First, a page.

Archive for November, 2010

Cancún and the new economics of climate change

November 30, 2010 1 comment

from Frank Ackerman and Kevin P. Gallagher

The failure of US climate legislation, following last year’s disappointing negotiations at Copenhagen, casts a pall over the round of climate talks in Cancún this week. And the global recession and budget-cutting crisis makes this seem like the worst time for new climate initiatives. Unfortunately, we don’t have the luxury of delaying action: the laws of physics don’t need 60 votes in the US Senate to continue making the world’s climate less and less liveable.

There are two battles over climate change. Read more…

World Stock Market Capitalization: 4 graphs

November 30, 2010 7 comments

1. World Stock Market Captialization 1980 – 2007
2. World Stock Market Captialization 1996-  2010
3. Dow Jones World Stock Index 1998 – Oct 24 2008
4. Stock Market Capitalization Around the World  Read more…

Thought for the day: the paradox of toil exists

November 30, 2010 9 comments

from Merijn Knibbe

In a recent paper, Eggertson and Krugman introduced the ‘paradox of toil’: when there is a lot of debt, working harder and smarter can lead to less demand and, therefore, to less production. Does that exist? Yes, it does (the example is not for households as in the paper, but for companies). Read this, from the Washington Post:  Read more…

Beating up on Brad DeLong

November 29, 2010 3 comments

from Dean Baker

For a mainstream economist Brad DeLong is about as good as you get. He is widely read in a number of areas including even (heaven forbid) economic history. He also is extraordinarily open-minded, recognizing that neo-classical economics may not hold all truths past, present, and future. This leaves me perplexed as to how he could be so off the mark in his understanding of the current crisis.  Read more…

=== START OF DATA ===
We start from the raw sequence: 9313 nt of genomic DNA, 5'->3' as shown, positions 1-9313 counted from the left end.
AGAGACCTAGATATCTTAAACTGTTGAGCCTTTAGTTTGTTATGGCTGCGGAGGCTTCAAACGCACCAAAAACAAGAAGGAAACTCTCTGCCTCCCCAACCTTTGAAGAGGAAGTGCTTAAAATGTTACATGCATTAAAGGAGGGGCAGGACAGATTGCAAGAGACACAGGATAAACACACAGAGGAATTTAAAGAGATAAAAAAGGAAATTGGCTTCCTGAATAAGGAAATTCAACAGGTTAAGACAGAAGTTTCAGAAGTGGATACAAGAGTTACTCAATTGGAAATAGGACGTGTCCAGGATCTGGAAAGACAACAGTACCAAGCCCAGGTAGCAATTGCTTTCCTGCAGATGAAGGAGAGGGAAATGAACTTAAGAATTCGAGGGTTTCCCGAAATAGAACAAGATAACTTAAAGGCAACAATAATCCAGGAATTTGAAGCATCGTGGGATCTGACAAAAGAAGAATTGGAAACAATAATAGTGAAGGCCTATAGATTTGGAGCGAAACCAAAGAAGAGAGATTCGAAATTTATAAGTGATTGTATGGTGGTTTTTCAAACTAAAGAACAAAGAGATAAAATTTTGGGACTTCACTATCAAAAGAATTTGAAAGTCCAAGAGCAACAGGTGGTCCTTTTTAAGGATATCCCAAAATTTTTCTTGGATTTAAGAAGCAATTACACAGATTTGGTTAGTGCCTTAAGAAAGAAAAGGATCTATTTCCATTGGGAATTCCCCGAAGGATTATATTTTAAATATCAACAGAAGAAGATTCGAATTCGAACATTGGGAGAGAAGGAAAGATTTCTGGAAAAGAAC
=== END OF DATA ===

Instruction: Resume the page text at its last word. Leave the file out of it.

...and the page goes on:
Krugman fails to take up the challenge

November 29, 2010 24 comments

from Peter Radford

Sifting amongst the debris left after the recent collapse of economic orthodoxy is not easy. The big guns of the academy are clinging on for all they are worth to the idea that a few fixes and we are all back on track. They have the most to lose in reputation and standing, so I suppose this stubborn refusal to admit the extent of the defeat is understandable. But it is not acceptable. Things have to change in a more dramatic way for economics to rehabilitate itself as a credible body of thought upon which policies can be based. Read more…

Discussion of the week: Is economics a science?

November 28, 2010 6 comments

from Fred Foldvary, Leon, Bruce Edmonds, Antonio Garrido, Michael Meeropol, Dave Raithel, Ken Zimmerman, David Ruccio, Peter Radford, Jon Cloke, Vladimer A. Masch, Merijn Knibbe and Alice

Comments on Is economics a science?  Read more…

Thought for the Dutch: “don’t mention the houses!”

November 27, 2010 9 comments

from Merijn Knibbe

The Netherlands will be next. Everybody is thinking and writing about the problems of Ireland and Spain. Soon, they will be thinking and writing about the Netherlands. Check it out: Read more…

Government debt in advanced economies: 3 Graphs

November 26, 2010 Leave a comment

1. Levels and trends

2. Sovereign bond yields

3. Percent of government debt held by residents and non-residents 

Read more…

Capitalist Wimps: Ireland buckles under

November 26, 2010 9 comments

from Peter Radford

One of the stark lessons we have learned from the financial crisis here and abroad is that old fashioned capitalists are hard to find. Perhaps they always were. At least in banking.

I am amazed at the severity of the new budget squeeze Ireland is being put through by its government. Here we have a perfect example of a democratically elected government, whose duty, presumably, is to the people of Ireland, imposing crushing cuts and increased taxes on those very people.


To avoid upsetting bankers. Most of whom don’t live in Ireland. 

Here is a classic confrontation between democracy and capitalism, and the capitalists are winning.  Read more…

Free economics and philosophy books

November 25, 2010 1 comment

from Edward Fullbrook

Multiple publisher courtesy copies of books that I have edited and authored are taking up needed space in my cupboards.  And they are not being read.  So here’s the deal.  So long as they last, you may have for free one copy of either one or two of the titles listed below if you promise to make an online (here: donation to the Real-World Economics Review equal to the postage that should be shown on the package that you receive from me.  Email your order with your postal address to Please put “free books” in the subject box. 

Here are the 10 titles and number of copies of each that I am giving away.  Read more…